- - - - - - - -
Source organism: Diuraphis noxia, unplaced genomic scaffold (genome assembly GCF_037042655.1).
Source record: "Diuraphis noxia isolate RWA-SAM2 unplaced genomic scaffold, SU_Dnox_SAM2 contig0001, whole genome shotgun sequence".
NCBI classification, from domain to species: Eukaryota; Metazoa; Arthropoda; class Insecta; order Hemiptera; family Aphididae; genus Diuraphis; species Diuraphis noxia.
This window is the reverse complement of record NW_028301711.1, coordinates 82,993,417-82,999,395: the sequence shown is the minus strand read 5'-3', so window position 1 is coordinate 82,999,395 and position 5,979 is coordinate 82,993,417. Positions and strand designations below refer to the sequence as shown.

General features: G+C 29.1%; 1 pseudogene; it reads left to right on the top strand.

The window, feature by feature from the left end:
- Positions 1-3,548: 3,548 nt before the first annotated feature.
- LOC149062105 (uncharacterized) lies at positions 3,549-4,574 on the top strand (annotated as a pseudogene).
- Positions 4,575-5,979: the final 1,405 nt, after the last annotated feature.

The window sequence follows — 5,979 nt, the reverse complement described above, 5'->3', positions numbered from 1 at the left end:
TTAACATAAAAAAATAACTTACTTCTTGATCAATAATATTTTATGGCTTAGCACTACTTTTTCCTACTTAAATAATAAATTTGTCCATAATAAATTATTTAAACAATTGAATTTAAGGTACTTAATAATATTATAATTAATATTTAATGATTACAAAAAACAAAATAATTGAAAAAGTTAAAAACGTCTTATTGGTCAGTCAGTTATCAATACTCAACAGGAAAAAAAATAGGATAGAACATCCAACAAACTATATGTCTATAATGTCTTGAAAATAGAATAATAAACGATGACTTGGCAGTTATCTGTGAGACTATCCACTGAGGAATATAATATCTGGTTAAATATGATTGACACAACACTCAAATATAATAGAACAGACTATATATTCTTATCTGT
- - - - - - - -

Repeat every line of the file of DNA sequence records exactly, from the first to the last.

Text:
Source organism: Diuraphis noxia, unplaced genomic scaffold (genome assembly GCF_037042655.1).
Source record: "Diuraphis noxia isolate RWA-SAM2 unplaced genomic scaffold, SU_Dnox_SAM2 contig0001, whole genome shotgun sequence".
NCBI classification, from domain to species: Eukaryota; Metazoa; Arthropoda; class Insecta; order Hemiptera; family Aphididae; genus Diuraphis; species Diuraphis noxia.
This window is the reverse complement of record NW_028301711.1, coordinates 82,993,417-82,999,395: the sequence shown is the minus strand read 5'-3', so window position 1 is coordinate 82,999,395 and position 5,979 is coordinate 82,993,417. Positions and strand designations below refer to the sequence as shown.

General features: G+C 29.1%; 1 pseudogene; it reads left to right on the top strand.

The window, feature by feature from the left end:
- Positions 1-3,548: 3,548 nt before the first annotated feature.
- LOC149062105 (uncharacterized) lies at positions 3,549-4,574 on the top strand (annotated as a pseudogene).
- Positions 4,575-5,979: the final 1,405 nt, after the last annotated feature.

The window sequence follows — 5,979 nt, the reverse complement described above, 5'->3', positions numbered from 1 at the left end:
TTAACATAAAAAAATAACTTACTTCTTGATCAATAATATTTTATGGCTTAGCACTACTTTTTCCTACTTAAATAATAAATTTGTCCATAATAAATTATTTAAACAATTGAATTTAAGGTACTTAATAATATTATAATTAATATTTAATGATTACAAAAAACAAAATAATTGAAAAAGTTAAAAACGTCTTATTGGTCAGTCAGTTATCAATACTCAACAGGAAAAAAAATAGGATAGAACATCCAACAAACTATATGTCTATAATGTCTTGAAAATAGAATAATAAACGATGACTTGGCAGTTATCTGTGAGACTATCCACTGAGGAATATAATATCTGGTTAAATATGATTGACACAACACTCAAATATAATAGAACAGACTATATATTCTTATCTGT